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If you’re trying to connect with great mentors, it’s going to take more than a cold email and a prayer. There’s one thing you must have:
When it comes to finding great mentors, the truth is this:
Building real relationships takes time and effort.
If your goal is to build long-lasting relationships with influential people who can help you grow personally and professionally, it’s going to take more than a quick five-minute conversation at a conference.
Yes—the first interaction is important.
You want to make a great first impression, but if you’re expecting to create that long-lasting bond with a potential mentor the very first time you meet them, prepare to be disappointed.
“If I can just ask the perfect question, it’s a lock—we’ll be best friends forever.”
Hate to break it to you, but there is no one perfect question that can instantly create a real relationship that stands the test of time.
But here’s the good news:
There is a three-step formula you can use to meet your dream mentors and build real connections over time.
My formula for finding great mentors
Before we dive into the process, understand one thing:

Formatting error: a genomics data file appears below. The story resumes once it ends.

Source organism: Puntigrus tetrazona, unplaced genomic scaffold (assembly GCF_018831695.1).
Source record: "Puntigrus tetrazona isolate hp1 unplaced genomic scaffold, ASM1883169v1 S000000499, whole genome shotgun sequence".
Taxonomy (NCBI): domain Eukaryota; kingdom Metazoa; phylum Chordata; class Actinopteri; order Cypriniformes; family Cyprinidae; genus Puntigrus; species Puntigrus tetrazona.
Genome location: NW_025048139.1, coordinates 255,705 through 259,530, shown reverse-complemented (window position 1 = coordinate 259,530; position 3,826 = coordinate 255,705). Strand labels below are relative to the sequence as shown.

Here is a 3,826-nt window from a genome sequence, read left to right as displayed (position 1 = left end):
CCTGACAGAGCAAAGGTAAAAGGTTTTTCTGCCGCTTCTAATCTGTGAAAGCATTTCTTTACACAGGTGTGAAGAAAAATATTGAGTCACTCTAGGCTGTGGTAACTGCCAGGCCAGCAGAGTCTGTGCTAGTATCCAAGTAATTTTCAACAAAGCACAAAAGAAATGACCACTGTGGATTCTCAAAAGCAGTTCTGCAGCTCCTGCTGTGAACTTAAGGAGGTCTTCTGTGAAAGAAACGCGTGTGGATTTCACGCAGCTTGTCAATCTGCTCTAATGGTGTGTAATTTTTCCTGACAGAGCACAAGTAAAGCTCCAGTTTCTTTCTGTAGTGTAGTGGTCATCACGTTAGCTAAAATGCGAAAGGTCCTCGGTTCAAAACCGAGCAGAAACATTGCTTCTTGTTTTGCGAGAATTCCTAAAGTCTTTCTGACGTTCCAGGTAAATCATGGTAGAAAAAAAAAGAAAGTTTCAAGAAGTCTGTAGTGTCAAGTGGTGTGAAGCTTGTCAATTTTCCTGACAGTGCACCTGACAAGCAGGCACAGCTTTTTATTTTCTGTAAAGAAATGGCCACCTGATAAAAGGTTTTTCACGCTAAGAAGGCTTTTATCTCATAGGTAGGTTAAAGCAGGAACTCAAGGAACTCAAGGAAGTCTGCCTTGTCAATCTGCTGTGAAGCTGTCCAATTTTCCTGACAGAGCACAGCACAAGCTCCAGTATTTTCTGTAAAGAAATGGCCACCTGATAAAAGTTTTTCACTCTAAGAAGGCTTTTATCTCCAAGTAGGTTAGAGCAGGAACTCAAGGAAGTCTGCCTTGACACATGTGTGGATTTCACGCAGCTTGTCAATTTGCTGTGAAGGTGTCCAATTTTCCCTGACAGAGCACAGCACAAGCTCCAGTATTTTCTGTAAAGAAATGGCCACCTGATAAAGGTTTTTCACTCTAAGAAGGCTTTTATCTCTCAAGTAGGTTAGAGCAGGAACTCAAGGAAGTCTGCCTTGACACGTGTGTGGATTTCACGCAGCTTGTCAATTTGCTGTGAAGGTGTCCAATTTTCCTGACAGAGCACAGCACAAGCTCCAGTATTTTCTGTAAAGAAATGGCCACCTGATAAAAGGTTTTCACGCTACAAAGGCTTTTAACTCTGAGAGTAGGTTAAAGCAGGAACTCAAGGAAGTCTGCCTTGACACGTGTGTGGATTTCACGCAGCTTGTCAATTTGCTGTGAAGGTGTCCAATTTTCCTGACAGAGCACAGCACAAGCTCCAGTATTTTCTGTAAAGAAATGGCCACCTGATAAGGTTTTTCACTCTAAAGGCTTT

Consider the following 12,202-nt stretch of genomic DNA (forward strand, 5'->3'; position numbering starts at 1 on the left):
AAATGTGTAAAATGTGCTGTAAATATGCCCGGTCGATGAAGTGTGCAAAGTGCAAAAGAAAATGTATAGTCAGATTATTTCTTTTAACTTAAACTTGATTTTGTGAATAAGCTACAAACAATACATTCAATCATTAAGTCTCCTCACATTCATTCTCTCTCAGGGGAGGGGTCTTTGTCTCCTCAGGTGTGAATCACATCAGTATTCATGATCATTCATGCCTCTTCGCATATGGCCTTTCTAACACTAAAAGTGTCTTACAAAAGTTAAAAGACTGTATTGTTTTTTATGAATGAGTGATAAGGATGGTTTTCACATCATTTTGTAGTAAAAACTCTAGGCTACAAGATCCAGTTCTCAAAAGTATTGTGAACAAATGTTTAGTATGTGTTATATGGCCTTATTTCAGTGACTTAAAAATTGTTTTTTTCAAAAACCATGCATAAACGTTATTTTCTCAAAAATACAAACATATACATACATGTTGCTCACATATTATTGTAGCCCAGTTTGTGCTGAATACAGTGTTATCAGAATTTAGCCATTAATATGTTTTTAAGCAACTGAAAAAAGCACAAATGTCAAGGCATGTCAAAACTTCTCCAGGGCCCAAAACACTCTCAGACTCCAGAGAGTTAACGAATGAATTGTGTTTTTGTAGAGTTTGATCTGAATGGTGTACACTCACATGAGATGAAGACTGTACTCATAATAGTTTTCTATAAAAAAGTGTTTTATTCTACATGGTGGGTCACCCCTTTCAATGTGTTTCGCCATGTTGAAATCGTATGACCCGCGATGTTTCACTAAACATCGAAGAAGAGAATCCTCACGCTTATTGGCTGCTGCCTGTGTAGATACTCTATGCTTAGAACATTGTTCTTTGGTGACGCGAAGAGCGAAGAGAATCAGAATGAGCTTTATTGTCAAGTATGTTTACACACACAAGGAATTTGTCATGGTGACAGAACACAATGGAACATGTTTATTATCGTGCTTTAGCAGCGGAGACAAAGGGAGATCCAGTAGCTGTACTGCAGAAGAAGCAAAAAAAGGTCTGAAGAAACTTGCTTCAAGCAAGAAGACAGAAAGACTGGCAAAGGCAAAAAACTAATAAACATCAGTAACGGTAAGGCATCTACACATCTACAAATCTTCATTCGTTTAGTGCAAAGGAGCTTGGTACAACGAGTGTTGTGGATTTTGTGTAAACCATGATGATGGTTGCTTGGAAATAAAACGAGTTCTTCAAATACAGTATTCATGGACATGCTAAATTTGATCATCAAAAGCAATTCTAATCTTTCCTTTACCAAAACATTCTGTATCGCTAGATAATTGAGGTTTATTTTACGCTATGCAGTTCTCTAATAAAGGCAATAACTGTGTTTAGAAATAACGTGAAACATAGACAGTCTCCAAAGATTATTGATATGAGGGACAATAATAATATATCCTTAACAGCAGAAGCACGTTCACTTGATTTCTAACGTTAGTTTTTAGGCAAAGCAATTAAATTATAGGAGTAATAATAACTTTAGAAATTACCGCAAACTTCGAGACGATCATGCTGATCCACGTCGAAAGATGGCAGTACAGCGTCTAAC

Without ambition, it doesn’t matter what you do—there will always be someone else who’s outworking you. If you want to find great mentors who are committed to seeing you succeed, you need to be willing to put in the work.
Now let’s break down the three-step process:
- Show up.
- Follow up.
- Follow through.
Show up in order to meet the people you want to connect with, follow up with those people to keep the conversation going, then follow through on what you said you would do.
Skip any of these three steps and your chances of finding a mentor who’s willing to invest in you will drop like a rock.
The first step?
Laying the groundwork.
Step 1: Show up
A great relationship with a mentor who can change your life and your career isn’t going to fall into your lap. If you want to find a mentor, you need to show up.
Go to that local meetup.
Buy a ticket for that conference.
Send an email to that founder, CEO, CMO, etc.
If you never show up in the first place, there’ll be no one to follow up and follow through with. Find the people you want to connect with, and reach out.
You don’t need to craft a perfectly articulated pitch before you show up. Do your research, yes (more on that later), but don’t write up talking points on notecards. The truth is, what you say when you introduce yourself is much less important than just saying something in the first place.
Keep this in mind:
Even though it’s the first step in process, showing up is really only a small piece of the pie. It’s the foot in the door you need to kickstart a relationship, but the real relationship building comes next.
Step 2: Follow up
Congrats—you got through the first step. You’ve laid the foundation for some awesome relationships with awesome people who can help you grow.
Here’s the harsh truth:
You’re one of 100 people they spent a few minutes chatting with last night at the conference. You’re just a name they may or may not remember, and if you don’t keep nurturing this seedling of a relationship, that’s all you’ll ever be to your dream mentors—a face they’ll forget by next week.